Operating during the Blitz could be very dangerous – our first Allied Centre in Liverpool was destroyed by bombing soon after opening, and had to be rehoused. Meanwhile, part of our headquarters was evacuated to Oxfordshire for the duration.

After the War we were left with a huge network of offices around the country. These were reorganised into a new ‘Home Division’, whose main responsibility was to provide support to international scholarship students. At one point, over 20 offices were opened in university cities around the country.

Post-War struggle

We were eager to return to Europe after the War, and by the mid-1940s had reopened many of our former offices and extended into new countries, such as France and Austria. 

The UK economy struggled in the post-War period, resulting in general budget cuts for the British Council. Europe was particularly hard hit by this - a 1953 government review recommended that we remove our staff from Europe altogether!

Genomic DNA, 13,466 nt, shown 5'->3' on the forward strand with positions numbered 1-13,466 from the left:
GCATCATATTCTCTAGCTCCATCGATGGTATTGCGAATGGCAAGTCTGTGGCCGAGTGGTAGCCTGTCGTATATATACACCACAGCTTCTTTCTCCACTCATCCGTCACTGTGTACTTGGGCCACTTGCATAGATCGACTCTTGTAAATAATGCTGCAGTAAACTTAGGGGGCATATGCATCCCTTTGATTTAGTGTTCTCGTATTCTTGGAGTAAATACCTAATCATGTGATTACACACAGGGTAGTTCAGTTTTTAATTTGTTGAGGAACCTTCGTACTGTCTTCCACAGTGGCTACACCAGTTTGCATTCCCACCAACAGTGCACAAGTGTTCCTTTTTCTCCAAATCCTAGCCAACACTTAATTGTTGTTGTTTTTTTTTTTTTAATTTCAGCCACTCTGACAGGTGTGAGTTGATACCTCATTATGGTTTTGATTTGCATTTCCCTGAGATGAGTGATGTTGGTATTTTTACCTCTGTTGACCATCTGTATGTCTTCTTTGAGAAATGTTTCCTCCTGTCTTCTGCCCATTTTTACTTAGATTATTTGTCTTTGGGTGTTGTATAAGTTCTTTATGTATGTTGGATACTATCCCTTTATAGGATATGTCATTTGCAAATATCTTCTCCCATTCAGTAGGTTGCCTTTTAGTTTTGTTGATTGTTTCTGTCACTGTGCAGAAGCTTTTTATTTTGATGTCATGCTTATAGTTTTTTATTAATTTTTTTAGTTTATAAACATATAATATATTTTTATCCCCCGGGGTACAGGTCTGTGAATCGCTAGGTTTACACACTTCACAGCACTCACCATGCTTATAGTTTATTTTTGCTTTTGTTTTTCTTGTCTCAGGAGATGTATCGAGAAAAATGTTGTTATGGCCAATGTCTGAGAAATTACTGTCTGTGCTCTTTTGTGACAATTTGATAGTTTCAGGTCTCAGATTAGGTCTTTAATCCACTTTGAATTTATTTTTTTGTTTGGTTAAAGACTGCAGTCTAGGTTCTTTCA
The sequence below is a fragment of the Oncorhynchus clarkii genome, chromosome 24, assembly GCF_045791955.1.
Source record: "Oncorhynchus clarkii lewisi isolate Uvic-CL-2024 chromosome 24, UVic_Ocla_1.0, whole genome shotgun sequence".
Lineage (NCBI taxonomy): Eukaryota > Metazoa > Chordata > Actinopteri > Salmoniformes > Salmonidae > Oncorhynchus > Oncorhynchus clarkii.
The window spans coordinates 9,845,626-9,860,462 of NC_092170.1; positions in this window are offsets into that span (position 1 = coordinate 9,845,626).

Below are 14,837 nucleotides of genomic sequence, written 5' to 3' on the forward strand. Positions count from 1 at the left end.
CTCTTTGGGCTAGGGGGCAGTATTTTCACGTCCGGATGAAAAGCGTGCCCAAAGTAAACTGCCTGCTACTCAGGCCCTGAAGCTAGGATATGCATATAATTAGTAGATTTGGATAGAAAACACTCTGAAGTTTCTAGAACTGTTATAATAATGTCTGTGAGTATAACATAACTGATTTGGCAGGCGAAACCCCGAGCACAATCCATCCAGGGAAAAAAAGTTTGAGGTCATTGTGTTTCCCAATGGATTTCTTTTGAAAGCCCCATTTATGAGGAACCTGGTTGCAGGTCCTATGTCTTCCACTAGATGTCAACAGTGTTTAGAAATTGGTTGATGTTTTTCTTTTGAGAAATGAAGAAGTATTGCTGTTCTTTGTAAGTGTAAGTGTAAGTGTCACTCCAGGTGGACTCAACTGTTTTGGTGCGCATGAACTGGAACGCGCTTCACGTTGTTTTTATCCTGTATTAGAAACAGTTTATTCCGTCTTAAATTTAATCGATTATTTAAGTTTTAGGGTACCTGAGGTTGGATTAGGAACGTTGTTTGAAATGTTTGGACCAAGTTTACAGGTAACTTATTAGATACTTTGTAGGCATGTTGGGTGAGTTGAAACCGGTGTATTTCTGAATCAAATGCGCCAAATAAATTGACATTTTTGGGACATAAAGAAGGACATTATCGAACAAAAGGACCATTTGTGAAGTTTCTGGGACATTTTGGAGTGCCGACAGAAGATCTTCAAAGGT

Fortunately this did not occur, although our activities in Europe were reduced during this period. The majority of our institutes were closed, meaning we had no premises for teaching or exhibitions. Those that remained open (in Spain, Portugal, Italy and Greece), however, were extremely popular. 

A notable exception to the reductions in our operations was in West Germany; we took over the British Embassy’s cultural activities there in October 1959. A special budget was made available for this work; over ten times more than we could invest in France in the same period.

A new European community

In 1963, and again in 1967, the French government vetoed British entry into the European Economic Community.

It was recognised that whilst the British Council had such a limited ability to present the cultural achievements of the UK, and meet the educational needs of the European states, it could not help to raise the profile of the British in Western Europe. 

In 1971 our budget for France was extended by £100,000 a year - the first budget increase for the region in 23 years. This was devoted to youth engagement, teacher exchanges and city twinning activities.